Who will make the decisions? Who will benefit? Are our deficits of democracy and justice at the root of the crisis we face? Can we have peace with the Earth unless we create justice for each other? Will this next green revolution simply perpetuate the concentration of wealth and the distribution of poverty?
The underlying question many of us in The 11th Hour are really asking is this: If you're in a car speeding 100 miles per hour straight for the edge of a cliff, does slowing down to 55 address the problem?
Will we change directions? That's the kicker. We already have "state-of-the-shelf" solutions to perhaps 90 percent of the problems we face. The core issues are not technical but political. Will we as a society mobilize to confront the deepest truth that the environmental crisis is a human crisis? A crisis of consciousness has deluded us to somehow believe we are separate from nature, immune to natural principles. When a reporter asked me at one of the movie press conferences whether this new wave of environmentalism is just a "fad," I responded that, from nature's point of view, unless we start adopting nature's operating instructions, humanity might turn out to be the fad.
Reality is consensual, and in many ways we face a crisis of education. Every year the National Association of Environmental Educators conducts a routine survey with the American public. Out of 10 questions, the average score is 2.2 correct answers. Random guessing would produce 2.5 right answers. Add to that the fact that as Americans we get 90 percent of our "environmental education" through the media. That's why a film like The 11th Hour or Inconvenient Truth is so immeasurably important.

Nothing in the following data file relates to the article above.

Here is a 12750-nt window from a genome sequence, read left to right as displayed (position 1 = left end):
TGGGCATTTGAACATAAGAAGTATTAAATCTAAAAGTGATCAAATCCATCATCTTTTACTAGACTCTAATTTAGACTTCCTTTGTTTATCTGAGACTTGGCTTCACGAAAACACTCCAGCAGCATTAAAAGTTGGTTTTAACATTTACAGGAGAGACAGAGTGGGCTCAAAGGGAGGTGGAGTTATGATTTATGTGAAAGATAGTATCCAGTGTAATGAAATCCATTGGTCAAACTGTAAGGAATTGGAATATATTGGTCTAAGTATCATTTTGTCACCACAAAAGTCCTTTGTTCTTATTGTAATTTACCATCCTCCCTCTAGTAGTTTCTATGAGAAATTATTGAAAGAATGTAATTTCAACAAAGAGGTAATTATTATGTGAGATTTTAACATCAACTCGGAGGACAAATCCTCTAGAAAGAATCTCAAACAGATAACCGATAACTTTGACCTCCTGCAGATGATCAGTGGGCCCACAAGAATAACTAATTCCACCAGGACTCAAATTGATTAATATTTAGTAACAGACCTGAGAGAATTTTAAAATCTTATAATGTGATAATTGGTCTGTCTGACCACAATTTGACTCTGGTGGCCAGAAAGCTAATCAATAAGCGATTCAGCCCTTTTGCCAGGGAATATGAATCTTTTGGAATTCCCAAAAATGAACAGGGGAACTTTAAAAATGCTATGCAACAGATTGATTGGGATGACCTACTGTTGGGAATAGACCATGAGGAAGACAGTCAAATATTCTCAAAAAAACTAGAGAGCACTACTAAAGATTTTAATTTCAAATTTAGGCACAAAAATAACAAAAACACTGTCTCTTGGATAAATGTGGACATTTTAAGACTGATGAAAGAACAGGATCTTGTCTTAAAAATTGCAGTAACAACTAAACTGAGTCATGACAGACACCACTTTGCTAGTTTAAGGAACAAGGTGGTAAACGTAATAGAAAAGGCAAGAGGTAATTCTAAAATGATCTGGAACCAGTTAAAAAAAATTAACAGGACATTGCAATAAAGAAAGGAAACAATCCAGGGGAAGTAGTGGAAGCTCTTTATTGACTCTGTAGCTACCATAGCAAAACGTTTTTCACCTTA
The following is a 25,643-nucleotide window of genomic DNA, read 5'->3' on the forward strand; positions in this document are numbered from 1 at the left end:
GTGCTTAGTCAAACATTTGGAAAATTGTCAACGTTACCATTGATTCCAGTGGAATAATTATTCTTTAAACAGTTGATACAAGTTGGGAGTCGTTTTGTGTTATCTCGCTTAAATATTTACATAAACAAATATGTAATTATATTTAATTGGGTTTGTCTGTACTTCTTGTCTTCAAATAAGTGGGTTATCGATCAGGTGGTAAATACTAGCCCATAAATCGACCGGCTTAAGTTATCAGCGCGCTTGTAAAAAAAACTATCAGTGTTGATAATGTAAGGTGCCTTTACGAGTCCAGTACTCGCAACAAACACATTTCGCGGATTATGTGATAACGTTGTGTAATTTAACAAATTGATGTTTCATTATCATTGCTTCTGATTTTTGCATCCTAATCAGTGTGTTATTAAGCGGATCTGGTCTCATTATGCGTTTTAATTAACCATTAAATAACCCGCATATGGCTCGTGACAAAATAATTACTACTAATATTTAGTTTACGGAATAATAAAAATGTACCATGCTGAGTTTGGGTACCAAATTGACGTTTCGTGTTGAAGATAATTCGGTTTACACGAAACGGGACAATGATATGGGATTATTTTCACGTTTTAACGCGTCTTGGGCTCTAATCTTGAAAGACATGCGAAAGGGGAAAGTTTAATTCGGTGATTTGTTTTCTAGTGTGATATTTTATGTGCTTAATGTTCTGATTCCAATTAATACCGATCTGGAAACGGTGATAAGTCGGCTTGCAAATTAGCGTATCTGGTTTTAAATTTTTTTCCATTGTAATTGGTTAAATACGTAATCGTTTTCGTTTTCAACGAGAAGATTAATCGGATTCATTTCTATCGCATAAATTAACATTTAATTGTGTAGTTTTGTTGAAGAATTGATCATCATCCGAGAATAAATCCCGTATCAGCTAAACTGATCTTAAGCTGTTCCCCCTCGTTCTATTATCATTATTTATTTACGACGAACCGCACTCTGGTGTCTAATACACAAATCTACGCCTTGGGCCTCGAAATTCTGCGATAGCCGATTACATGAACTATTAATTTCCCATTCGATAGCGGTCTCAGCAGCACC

See the film. Tell all your friends and everyone you can reach to go. The next few weeks of box office will be decisive as to whether the movie gets wider release. As the futurist H.G. Wells said over a century ago, "We are in a race between education and catastrophe."
I hope The 11th Hour marks the crossroads where humanity finally made the choice to travel in another direction. It may be the moment the climate changed and we changed with it.
(In the interests of full disclosure, I became personally involved in The 11th Hour about three years ago as a central advisor. Over half the "experts" in the movie, myself included, came through the Bioneers Conference and organization that I founded and co-direct. The DiCaprio Foundation has made grants to Bioneers for the past three years.)
Kenny Ausubel is the founder and co-executive director of Bioneers (www.bioneers.org), a national nonprofit educational organization devoted to promoting practical solutions and innovative social strategies for restoring the Earth and people. He is an award-winning writer, filmmaker and social entrepreneur. He was invited by Leonardo DiCaprio and the filmmakers to help represent The 11th Hour at the premieres at the Cannes Film Festival and in Los Angeles.